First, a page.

So anyway, now that Oracle have bought Sun, it is Oracle who becomes the copyright holder of MySQL. The original authors are no longer the copyright holders ... that set of rights in MySQL is what they sold. This has two effects:

(1) Anyone can still fork MySQL and re-release the forked code under a different name as copyleft-licensed code. But they cannot now sell (to a company such as IBM) a separate commercial license for it, as that right has now been bought by Oracle.

(2) IBM (or anyone esle) now has to go to Oracle in order to get a commercial license to use MySQL in a closed-source product.

(3) Oracle are under no obligation to sell anyone a commercial license for MySQL.

This would all apply to OpenOffice, but perhaps not to Java. The reason for the latter is that their may exist other compliant implementations of Java that do not incorporate Sun's copyrighted Java code. IcedTea is one such project which may not fall now come under Oracle's control.

http://en.wikipedia.org/wiki/IcedTea

Edited 2009-04-21 04:58 UTC

Reply Score: 4

RE[2]: Complete Blunder
by lemur2 on Wed 22nd Apr 2009 01:15 UTC in reply to "RE: Complete Blunder"
lemur2 Member since:
2007-02-17

(1) Anyone can still fork MySQL and re-release the forked code under a different name as copyleft-licensed code. But they cannot now sell (to a company such as IBM) a separate commercial license for it, as that right has now been bought by Oracle.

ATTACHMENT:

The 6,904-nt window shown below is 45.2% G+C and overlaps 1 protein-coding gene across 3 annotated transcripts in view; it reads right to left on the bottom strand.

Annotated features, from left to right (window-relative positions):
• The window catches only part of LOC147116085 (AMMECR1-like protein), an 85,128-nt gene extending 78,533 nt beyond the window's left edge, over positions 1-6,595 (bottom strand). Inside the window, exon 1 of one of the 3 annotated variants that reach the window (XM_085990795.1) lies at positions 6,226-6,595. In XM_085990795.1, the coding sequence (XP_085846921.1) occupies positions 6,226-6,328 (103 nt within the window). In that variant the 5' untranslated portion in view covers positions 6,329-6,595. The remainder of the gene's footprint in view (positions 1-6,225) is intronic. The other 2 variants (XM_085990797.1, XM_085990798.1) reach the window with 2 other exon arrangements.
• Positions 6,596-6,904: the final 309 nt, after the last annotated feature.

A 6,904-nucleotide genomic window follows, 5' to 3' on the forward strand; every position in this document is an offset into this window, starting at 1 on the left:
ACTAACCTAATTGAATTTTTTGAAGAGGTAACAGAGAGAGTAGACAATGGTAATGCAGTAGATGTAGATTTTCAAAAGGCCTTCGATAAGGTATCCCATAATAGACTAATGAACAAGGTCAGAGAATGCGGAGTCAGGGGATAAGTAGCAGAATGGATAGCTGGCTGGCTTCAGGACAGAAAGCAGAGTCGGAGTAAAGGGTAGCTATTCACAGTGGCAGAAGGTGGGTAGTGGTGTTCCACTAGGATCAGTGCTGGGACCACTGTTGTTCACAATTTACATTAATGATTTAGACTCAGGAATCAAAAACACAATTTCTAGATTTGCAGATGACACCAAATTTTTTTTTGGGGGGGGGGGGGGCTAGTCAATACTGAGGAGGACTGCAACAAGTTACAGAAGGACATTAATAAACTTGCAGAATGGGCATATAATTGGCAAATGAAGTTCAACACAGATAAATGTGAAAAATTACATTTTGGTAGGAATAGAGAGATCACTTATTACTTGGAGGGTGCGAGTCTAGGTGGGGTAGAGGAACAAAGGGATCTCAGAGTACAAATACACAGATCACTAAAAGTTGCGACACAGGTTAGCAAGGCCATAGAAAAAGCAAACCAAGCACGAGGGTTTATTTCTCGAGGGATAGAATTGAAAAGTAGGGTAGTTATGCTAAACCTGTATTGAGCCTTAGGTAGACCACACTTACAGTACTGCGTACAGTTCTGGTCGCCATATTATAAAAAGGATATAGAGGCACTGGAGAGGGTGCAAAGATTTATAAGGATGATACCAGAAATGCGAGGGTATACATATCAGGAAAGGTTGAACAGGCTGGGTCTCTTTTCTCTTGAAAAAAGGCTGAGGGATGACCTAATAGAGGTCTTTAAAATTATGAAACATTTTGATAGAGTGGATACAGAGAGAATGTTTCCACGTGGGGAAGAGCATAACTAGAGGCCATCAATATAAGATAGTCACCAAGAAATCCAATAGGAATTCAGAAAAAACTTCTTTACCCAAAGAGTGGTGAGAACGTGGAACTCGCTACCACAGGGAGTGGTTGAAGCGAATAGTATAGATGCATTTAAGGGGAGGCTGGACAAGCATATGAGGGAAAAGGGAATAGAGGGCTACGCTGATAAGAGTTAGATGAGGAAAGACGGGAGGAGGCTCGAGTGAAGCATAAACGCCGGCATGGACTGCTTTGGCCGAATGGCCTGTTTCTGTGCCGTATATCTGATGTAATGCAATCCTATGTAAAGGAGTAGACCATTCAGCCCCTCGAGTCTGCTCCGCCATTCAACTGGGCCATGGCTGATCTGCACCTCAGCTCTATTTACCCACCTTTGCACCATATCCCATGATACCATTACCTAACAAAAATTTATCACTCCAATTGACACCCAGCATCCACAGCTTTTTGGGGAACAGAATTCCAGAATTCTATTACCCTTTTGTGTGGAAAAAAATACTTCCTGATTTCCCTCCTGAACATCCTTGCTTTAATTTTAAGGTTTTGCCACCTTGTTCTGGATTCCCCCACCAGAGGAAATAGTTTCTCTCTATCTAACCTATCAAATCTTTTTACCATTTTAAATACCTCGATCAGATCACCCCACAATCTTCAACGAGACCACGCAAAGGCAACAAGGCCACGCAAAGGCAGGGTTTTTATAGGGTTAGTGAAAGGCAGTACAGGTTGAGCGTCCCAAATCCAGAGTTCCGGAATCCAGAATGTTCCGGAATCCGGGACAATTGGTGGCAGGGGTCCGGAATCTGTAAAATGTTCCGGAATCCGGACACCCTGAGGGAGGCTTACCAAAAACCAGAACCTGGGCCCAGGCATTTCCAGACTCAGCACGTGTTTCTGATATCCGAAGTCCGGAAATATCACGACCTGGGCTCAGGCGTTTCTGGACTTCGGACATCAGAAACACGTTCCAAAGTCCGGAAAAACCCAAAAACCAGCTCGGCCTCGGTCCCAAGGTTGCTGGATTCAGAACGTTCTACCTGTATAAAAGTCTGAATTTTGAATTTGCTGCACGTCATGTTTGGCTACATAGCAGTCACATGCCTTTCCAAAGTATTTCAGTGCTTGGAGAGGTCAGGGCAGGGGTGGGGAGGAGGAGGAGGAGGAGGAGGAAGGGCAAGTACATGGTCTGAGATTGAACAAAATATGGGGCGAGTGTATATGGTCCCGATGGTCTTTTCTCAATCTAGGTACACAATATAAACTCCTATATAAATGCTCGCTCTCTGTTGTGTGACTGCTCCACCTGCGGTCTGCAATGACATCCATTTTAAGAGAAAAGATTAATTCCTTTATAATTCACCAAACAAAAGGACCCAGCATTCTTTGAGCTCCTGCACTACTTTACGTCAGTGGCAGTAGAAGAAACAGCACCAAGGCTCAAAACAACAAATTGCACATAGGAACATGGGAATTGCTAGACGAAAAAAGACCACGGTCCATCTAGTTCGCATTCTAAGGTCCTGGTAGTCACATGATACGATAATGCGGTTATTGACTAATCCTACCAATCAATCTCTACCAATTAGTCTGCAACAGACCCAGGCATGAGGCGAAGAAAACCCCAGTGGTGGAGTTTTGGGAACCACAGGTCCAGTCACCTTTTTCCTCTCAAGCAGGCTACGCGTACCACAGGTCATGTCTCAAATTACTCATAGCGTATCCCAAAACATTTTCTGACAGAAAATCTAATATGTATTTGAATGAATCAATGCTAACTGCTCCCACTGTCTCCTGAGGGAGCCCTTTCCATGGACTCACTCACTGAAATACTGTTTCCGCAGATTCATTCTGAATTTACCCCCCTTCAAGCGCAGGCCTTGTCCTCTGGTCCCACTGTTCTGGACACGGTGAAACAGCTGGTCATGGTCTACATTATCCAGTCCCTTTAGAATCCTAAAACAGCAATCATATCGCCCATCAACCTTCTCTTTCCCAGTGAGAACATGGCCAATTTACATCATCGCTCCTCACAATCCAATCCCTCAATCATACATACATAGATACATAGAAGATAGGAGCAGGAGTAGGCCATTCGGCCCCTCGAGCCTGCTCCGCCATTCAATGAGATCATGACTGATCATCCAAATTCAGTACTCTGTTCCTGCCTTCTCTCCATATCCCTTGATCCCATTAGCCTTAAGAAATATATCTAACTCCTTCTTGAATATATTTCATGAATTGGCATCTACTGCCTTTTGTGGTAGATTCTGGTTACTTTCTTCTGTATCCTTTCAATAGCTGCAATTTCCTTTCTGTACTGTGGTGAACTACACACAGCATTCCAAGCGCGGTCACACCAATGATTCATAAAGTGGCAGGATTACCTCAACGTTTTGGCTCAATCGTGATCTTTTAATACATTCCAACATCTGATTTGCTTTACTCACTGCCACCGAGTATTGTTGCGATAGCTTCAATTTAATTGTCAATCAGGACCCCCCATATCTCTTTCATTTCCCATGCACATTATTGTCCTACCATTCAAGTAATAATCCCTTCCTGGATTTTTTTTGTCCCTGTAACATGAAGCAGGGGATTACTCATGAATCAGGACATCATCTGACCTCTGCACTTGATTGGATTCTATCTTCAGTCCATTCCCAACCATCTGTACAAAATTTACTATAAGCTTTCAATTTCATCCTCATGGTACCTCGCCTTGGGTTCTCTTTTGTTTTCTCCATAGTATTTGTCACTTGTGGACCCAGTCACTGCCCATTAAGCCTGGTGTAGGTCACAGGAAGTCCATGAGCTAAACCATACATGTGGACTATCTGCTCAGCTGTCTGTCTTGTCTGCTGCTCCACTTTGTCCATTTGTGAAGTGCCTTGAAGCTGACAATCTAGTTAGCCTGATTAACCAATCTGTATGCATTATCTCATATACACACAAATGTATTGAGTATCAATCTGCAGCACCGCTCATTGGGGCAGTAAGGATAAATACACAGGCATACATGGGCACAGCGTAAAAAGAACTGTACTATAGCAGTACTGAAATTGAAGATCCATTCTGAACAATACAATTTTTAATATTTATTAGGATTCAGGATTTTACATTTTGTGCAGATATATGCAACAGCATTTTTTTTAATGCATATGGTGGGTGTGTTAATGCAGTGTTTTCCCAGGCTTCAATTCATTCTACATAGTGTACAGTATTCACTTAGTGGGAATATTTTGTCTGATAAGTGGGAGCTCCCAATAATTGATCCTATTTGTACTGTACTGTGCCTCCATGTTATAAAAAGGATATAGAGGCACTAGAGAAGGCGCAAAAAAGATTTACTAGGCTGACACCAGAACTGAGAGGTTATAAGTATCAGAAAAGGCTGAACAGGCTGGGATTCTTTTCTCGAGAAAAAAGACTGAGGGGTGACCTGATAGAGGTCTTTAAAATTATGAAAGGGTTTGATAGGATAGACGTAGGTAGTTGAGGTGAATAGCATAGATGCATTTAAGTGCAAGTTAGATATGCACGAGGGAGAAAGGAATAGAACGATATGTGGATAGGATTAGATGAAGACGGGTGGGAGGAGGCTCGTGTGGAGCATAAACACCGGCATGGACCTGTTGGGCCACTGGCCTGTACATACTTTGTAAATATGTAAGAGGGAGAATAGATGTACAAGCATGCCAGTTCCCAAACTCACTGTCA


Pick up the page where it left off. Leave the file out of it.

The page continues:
(2) IBM (or anyone esle) now has to go to Oracle in order to get a commercial license to use MySQL in a closed-source product.

(3) Oracle are under no obligation to sell anyone a commercial license for MySQL.


Just to illustrate, here is a project which is a fork of MySQL:

http://askmonty.org/wiki/index.php/MariaDB

MariaDB cannot use the "MySQL" name, even if it were the exact same code as MySQL (which it isn't). Trademark law prevents this. Oracle now owns the MySQL trademark.

AFAIK, MariaDB cannot sell a commercial license for MariaDB to anyone, since it is a derivative work of MySQL (since it still includes a lot of MySQL source code). Copyright law prevents this. Oracle now owns the MySQL copyright. For a commercial license, one must go to Oracle, and get the "real McCoy" MySQL. Oracle can charge whatever they please for that, and Oracle are under no obligation to sell such a commercial license if they are not inclined to do so.

However AFAIK, under the GPL license, the MariaDB project can release new versions, as long as they too are licensed under the GPL. Copyright law, and the original GPL license of MySQL, enables this.

Anyone wishing to use MySQL functionality on a GPL project of their own can currently get a version of MySQL from Oracle, or a version of MariaDB, and use it. AFAIK Oracle have the right to withdraw such open source permissions for MySQL in the fututre, if they deem to do so. MariaDB cannot do the same for their code, MariaDB must remain under the GPL.